At BAPC, we’re often asked by parents, caregivers and educators, in our community, to share tips and strateges for preventing youth from experimenting with drugs, alcohol and other substances. Many parents are aware that teens often have a prevelant misconception about the safety of experimenting with substances including marijuana and prescription drugs.
In order to provide the community with the most current and helpful information for prevention, we often connect with lcoal specialists who provide substance abuse related counseling support to teens. I recently sat down with MJ Woodburn, and asked her to share her twenty-six years of wisdom as a licensed drug and alcohol counselor [LADC]. MJ is currently a LADC with Rocking Horse Circle of Support, a state-funded health education support program for parenting mothers who are questioning their own use of alcohol and rugs or who are experienceing the effects of another’s substance using behaviors. In addition to her work with Rocking Horse, MJ has a private practive in Brattleboro and Bellows Falls.
MJ confirmed what we already know; adolescent brain developement continues to the age of twenty five. From age eleven on, areas in the rbaint hat control planning, problem solving, impulse control and reasoning skills are being built. Use of drugs and alcohol during this critical developmental time can change the way the brain develops. Decisions made youth now, such as experimenting with drugs and alcohol, may impact them for the rest of their lives.
MJ explained that during this phase of brain development, a teen is experiencign the second highest growth support they will ever have. New neurons are blasting and the body requires additional support. The natural needs of a teenage body become much that of an infant, requiring additional sleep and nutrition. Many of us recall our teenage years of sleeping until noon and an insatiable appetite. There were good reasons for it – our brains were developing! MJ feels it’s important to remind parents that this growth period provides an opportunity for teaching self-care adn leading by example with our own lives. How do we handle our stress? Are we eating healthy, getting enough sleep and making time for physical exercise? Our children our watching us, even when we think they are oblivious, they are primed for teachable moments through our own self-care.
Studies show that the more often a child is exposed to substances, including alcohol and tobacco, the more likely they are to experiment. MJ doesn’t suggest that you shouldn’t enjoy a glass of wine in the evening, but, she hopes that parents will be mindful in their attitude and comments about their choices and how they are perceived by young people. Has your child overheard you make a casual comment such as, “After the day I’ve had, I really need a glass of wine!” or “Work is making me crazy, I need a drink to calm my nerves.”? While this sort of statement may seem harmless it’s important to consider the message it sends to kids, which may translate to, “Hey, when I’m stressed I can use alcohol to help me deal”. An alternate message might be something like “Hey, I had a rough day, how about we take a quick walk and get some fresh air”. Chewing also helps alleviate stresss so consider having fresh veggies, hummus or apples available as an after school snack. Encourage your kids to come home and munch away their day and allow them to take a quick cat-nap to refresh before diving into homework.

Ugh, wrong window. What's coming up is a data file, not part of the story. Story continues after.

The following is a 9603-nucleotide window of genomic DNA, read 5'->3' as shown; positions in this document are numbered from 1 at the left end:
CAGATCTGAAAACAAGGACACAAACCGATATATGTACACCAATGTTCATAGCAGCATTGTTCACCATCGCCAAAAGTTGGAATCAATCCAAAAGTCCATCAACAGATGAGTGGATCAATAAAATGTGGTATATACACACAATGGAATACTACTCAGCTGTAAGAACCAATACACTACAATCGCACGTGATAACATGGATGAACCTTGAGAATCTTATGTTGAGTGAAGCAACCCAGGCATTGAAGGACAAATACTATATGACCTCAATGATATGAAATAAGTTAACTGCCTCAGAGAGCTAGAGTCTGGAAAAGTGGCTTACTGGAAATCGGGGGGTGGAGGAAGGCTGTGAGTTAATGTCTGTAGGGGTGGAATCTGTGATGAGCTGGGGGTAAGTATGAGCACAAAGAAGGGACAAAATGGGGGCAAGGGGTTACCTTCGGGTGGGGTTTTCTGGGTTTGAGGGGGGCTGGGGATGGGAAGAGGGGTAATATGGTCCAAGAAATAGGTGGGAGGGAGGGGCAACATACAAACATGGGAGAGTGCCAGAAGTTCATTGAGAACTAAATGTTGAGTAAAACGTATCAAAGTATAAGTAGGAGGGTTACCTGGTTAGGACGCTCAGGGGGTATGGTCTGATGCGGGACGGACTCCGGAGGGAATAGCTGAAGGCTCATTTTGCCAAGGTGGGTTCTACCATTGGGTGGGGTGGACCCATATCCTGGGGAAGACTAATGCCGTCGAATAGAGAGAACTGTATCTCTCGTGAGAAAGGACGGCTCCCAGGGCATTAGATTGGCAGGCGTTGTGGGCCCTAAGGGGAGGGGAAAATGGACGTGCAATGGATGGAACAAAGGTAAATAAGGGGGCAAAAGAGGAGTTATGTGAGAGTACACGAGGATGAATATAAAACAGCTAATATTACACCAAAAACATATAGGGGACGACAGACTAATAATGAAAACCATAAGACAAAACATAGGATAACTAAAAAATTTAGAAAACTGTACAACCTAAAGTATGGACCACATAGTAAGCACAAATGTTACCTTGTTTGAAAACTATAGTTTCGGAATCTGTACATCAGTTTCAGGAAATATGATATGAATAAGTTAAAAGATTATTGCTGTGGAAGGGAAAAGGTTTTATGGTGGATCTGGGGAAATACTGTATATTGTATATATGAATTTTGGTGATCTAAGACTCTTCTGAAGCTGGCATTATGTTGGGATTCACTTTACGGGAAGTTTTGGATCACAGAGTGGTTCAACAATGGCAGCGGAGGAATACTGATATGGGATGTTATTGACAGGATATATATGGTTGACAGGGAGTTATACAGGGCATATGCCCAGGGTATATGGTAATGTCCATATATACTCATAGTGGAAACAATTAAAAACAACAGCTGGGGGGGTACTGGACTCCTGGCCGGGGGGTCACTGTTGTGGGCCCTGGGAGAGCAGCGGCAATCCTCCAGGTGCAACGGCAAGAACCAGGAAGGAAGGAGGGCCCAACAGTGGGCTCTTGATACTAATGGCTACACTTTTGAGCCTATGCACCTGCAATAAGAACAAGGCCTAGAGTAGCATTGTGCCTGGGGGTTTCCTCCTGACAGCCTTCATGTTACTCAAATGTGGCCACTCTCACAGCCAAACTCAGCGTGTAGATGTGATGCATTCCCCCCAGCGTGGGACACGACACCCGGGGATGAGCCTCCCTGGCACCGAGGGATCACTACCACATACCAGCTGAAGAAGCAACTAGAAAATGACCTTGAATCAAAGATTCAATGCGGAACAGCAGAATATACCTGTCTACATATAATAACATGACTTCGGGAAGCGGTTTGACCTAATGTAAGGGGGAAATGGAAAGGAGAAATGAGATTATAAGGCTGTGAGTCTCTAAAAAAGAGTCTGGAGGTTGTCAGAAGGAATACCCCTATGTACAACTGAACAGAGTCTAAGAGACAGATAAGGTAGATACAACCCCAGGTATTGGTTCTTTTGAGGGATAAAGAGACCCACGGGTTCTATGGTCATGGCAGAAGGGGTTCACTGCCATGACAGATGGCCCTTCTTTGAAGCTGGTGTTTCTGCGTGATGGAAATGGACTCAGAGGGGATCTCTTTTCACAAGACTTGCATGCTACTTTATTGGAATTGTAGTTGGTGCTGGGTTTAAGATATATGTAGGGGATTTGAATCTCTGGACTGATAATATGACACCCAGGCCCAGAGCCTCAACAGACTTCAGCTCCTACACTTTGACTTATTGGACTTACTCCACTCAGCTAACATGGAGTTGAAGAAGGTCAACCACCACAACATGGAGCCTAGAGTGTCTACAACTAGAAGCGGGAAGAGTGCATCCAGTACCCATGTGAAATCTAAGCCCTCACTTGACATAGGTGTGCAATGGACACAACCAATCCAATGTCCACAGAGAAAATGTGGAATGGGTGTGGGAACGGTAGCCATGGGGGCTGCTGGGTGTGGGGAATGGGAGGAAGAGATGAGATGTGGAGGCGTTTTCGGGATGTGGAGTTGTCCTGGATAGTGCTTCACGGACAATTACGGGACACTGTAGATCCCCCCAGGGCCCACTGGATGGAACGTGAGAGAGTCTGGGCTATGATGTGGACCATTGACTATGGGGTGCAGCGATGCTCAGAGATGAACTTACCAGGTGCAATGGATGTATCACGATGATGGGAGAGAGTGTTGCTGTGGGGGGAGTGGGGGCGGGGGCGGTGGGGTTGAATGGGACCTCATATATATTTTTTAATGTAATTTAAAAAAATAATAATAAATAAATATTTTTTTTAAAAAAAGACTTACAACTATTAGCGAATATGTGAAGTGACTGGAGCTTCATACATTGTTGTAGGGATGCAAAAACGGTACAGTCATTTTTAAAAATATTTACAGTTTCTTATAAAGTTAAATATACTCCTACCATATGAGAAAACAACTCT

While inceased appetite and the need for sleep are normal needs for teenage growth, MJ also expressed the importance of being aware not to confuse these needs with the warning signs your teen may be experiencing with substances, such as marijuana. Be aware and if you notice signs such as decreased short-term memory, anxiety, reduced ability to concentrate, lack of interest in activities that previously caused pleasure and learning challenges, it may be time to have a talk with your teen. Get outdoors and go for a walk. Talk about some of the stresses you face and your struggles and strategies for self-care and stress management and ask your teen to share their stresses with you. Don’t feel like you need to have all the answers at that moment; the important part is just being their to listen. Consider creating a family plan for stress management and be mindful of the example you set for your children.
Shannon Albritton is the communications coordinator for the Brattleboro Area Prevention Coalition [BAPC], a local nonprofit that organizes community efforts involved in the ongoing prevention and reduction of alcohol, tobacco, and otehr drugs abuse in the Windham Southeast area. The coalition meets in Brattleboro on the second Friday of each month at 12pm, from September – June and all are welcome. To learn more about their prevention efforts or how you can contribute visit their website or call 802.257.2175